22 March 2012

Graduation

Posted by Roland under: JET .

Spring is the season of cherry blossoms and while they usually get associated with the new school year (which starts around April) and recently graduated students starting at their new schools but if the cherry blossoms bloom early enough, they can also get associated with graduating students leaving their schools as well.

One of the frequent thoughts I had in my mind when I was watching my junior high get ready for the graduation and especially during the actual ceremony was that I really had no memories of my junior high graduation. Basically, graduation is a big deal in Japan. In the week or so leading up to graduation, there are a lot of rehearsals for various parts of the ceremony. It’s high on ceremony and speeches so there is a strict procedure on how to do almost everything. Of course, in the Japanese tradition, there’s a lot of bowing and doing things in formation. Possibly the best examples of this are when the other students have to turn and face the procession of graduating students as they enter/exit but also do so in formation all together. There’s also a right way to bow, which needs to be done in time with everyone else (a count of 1-2 to bow, then 3-4 to get back up helps with this). And of course, there’s a good amount of singing, the school song, a song from the students to the graduating class, and from the graduating class to everyone else as they also recount their years in school.

The rehearsals did get a little intense, which helped me recognize how much more meaningful Japanese graduations are. You couldn’t always count on the students to not be at their most enthusiastic/emotional for practice so there were a few calls for to basically sing louder, better, etc.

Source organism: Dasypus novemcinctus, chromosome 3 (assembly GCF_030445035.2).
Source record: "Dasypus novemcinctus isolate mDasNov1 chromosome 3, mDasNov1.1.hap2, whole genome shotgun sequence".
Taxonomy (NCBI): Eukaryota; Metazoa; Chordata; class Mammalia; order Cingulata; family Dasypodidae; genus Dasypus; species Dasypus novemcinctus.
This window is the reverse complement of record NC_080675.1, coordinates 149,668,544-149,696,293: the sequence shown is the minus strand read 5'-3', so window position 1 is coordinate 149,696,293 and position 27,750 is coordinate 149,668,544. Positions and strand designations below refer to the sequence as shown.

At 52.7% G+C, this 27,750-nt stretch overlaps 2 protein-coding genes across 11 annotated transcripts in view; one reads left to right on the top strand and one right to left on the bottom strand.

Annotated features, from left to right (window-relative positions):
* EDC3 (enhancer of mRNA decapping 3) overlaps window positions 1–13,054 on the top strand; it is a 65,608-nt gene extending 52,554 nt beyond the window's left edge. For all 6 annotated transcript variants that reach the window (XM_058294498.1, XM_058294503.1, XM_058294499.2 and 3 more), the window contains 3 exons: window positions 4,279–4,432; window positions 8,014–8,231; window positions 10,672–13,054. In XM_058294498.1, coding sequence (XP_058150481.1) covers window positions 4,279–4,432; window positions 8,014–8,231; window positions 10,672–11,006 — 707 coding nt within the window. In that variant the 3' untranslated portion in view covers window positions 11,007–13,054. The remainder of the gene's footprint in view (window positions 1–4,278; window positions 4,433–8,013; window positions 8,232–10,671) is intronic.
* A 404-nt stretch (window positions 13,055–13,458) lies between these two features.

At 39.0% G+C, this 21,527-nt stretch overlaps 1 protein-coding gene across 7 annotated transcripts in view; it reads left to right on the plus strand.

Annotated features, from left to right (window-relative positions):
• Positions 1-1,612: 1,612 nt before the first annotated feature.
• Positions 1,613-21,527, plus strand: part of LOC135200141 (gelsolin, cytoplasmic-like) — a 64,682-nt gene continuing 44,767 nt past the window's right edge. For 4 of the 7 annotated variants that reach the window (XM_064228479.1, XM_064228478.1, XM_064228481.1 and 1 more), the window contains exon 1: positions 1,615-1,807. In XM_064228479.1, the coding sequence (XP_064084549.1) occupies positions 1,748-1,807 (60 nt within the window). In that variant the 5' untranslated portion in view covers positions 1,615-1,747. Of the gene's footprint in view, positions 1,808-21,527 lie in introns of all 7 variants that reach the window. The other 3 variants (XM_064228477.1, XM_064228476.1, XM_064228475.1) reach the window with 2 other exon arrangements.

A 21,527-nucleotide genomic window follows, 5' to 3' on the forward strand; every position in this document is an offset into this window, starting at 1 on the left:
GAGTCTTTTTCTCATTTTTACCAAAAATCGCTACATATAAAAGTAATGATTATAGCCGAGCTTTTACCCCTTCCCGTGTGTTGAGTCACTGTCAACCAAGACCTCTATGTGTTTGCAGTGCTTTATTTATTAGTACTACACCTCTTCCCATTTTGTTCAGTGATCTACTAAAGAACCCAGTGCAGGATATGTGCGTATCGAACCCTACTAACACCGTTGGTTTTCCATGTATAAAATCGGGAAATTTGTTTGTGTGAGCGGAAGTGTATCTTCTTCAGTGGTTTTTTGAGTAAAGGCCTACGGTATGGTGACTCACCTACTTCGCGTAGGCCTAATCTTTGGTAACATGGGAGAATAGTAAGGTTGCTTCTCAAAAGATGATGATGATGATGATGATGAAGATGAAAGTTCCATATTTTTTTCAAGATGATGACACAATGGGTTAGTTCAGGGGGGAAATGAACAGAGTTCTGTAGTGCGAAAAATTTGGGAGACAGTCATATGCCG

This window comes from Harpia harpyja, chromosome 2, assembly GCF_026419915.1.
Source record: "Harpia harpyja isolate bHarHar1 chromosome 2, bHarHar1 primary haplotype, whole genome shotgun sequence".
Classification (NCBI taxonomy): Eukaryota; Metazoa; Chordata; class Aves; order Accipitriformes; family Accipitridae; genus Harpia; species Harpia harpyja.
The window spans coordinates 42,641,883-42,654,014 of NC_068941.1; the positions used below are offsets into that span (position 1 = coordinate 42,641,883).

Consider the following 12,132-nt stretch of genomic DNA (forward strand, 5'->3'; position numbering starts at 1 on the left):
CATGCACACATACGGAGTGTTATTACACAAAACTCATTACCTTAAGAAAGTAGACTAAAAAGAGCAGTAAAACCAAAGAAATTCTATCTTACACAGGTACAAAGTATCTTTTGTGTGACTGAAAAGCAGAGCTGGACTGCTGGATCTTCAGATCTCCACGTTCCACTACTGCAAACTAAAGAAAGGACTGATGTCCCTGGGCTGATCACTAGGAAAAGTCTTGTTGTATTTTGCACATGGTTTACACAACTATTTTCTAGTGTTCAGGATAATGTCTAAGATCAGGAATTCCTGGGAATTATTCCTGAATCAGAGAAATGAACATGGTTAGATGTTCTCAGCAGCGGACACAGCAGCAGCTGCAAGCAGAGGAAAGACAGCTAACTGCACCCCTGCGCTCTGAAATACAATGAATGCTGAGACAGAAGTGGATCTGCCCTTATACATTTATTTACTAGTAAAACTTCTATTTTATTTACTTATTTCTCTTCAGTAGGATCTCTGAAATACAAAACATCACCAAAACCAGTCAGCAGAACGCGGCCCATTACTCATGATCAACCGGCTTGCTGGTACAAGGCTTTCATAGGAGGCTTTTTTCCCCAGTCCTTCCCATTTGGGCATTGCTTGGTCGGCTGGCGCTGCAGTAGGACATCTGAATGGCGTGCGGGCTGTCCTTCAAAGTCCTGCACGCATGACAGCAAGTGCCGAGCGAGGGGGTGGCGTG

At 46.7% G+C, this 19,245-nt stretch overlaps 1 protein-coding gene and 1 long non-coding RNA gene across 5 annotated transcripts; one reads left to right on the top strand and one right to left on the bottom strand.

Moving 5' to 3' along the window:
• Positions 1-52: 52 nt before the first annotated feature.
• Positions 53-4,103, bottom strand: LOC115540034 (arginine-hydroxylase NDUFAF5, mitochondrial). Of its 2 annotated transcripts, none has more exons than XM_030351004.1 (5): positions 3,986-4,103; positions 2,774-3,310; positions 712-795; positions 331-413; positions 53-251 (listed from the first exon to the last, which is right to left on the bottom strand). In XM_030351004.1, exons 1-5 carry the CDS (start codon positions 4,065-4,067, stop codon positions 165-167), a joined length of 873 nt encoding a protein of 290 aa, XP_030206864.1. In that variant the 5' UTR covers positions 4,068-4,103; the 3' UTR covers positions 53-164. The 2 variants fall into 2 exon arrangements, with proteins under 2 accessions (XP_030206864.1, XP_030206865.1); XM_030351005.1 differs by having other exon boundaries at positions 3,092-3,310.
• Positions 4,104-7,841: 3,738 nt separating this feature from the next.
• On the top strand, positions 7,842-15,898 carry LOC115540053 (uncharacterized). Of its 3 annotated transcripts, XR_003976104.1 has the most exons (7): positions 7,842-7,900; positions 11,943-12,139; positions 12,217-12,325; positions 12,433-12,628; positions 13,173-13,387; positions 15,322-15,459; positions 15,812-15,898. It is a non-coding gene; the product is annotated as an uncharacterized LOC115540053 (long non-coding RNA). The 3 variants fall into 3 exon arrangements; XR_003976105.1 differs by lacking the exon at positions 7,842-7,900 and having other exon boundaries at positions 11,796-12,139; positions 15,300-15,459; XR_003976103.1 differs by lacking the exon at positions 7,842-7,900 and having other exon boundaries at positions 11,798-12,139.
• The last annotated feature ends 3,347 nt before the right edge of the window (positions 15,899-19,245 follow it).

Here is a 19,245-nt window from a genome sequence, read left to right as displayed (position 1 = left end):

Knowing the students that we were working with, I fully expected everyone to do their best at the actual ceremony, which did happen to be the case. But, for it being my first graduation, it definitely surpassed my expectations. There’s the slow procession of graduating students as they file in, the distribution of diplomas to everyone (again, with a strict procedure to be followed on how you get on stage, receive the diploma, and descend), speeches from the principal, the PTA president, the parents, and the aforementioned singing. I think the moment that the house was brought down for everyone was when the graduating students got on stage to sing their song, only to break into an interlude in the middle and start to recount their school experience, from coming in, to school trips, club activities, festivals, and so on. A few students started to break down during this part, which made it hard not to tear up yourself.

After the ceremony, the students went back to their homerooms to give speeches to their parents to thank them for their support (during this time, everyone else is cleaning up the gym). But, once the speeches are finished, the graduating students go through a procession from the homerooms to the school exit (for the last time). But along the way, everyone else, students and teachers, are lined up on the route there to offer encouragement and say goodbye one last time. Inevitably, the graduating students will get presents from someone, usually a representative from a club they used to be in or just another friend, which makes it one last big emotional time for everyone as they’re making their final exit. Students will linger around outside for some final pictures with their classmates, some of them who have been classmates since elementary. But eventually, everyone will start to disperse and go back home with their parents, bringing an end to graduation finally.

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